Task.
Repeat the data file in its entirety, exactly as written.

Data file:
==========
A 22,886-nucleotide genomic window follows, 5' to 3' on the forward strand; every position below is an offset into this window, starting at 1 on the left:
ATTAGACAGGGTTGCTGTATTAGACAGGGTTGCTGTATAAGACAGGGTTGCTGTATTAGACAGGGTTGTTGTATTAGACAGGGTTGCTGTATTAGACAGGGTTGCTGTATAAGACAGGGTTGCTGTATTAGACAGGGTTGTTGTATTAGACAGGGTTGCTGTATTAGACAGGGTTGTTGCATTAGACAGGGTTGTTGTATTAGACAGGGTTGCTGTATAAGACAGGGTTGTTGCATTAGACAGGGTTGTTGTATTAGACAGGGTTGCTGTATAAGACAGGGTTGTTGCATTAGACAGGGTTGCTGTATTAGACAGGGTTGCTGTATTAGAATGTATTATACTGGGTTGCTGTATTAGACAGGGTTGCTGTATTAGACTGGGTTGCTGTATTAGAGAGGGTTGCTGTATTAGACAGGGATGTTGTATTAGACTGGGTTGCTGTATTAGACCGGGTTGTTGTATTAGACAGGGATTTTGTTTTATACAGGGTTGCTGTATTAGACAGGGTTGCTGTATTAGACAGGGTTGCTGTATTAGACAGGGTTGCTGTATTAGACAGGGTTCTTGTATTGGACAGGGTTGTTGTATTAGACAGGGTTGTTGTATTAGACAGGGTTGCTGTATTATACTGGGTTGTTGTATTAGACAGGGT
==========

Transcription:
A 22,886-nucleotide genomic window follows, 5' to 3' on the forward strand; every position below is an offset into this window, starting at 1 on the left:
ATTAGACAGGGTTGCTGTATTAGACAGGGTTGCTGTATAAGACAGGGTTGCTGTATTAGACAGGGTTGTTGTATTAGACAGGGTTGCTGTATTAGACAGGGTTGCTGTATAAGACAGGGTTGCTGTATTAGACAGGGTTGTTGTATTAGACAGGGTTGCTGTATTAGACAGGGTTGTTGCATTAGACAGGGTTGTTGTATTAGACAGGGTTGCTGTATAAGACAGGGTTGTTGCATTAGACAGGGTTGTTGTATTAGACAGGGTTGCTGTATAAGACAGGGTTGTTGCATTAGACAGGGTTGCTGTATTAGACAGGGTTGCTGTATTAGAATGTATTATACTGGGTTGCTGTATTAGACAGGGTTGCTGTATTAGACTGGGTTGCTGTATTAGAGAGGGTTGCTGTATTAGACAGGGATGTTGTATTAGACTGGGTTGCTGTATTAGACCGGGTTGTTGTATTAGACAGGGATTTTGTTTTATACAGGGTTGCTGTATTAGACAGGGTTGCTGTATTAGACAGGGTTGCTGTATTAGACAGGGTTGCTGTATTAGACAGGGTTCTTGTATTGGACAGGGTTGTTGTATTAGACAGGGTTGTTGTATTAGACAGGGTTGCTGTATTATACTGGGTTGTTGTATTAGACAGGGT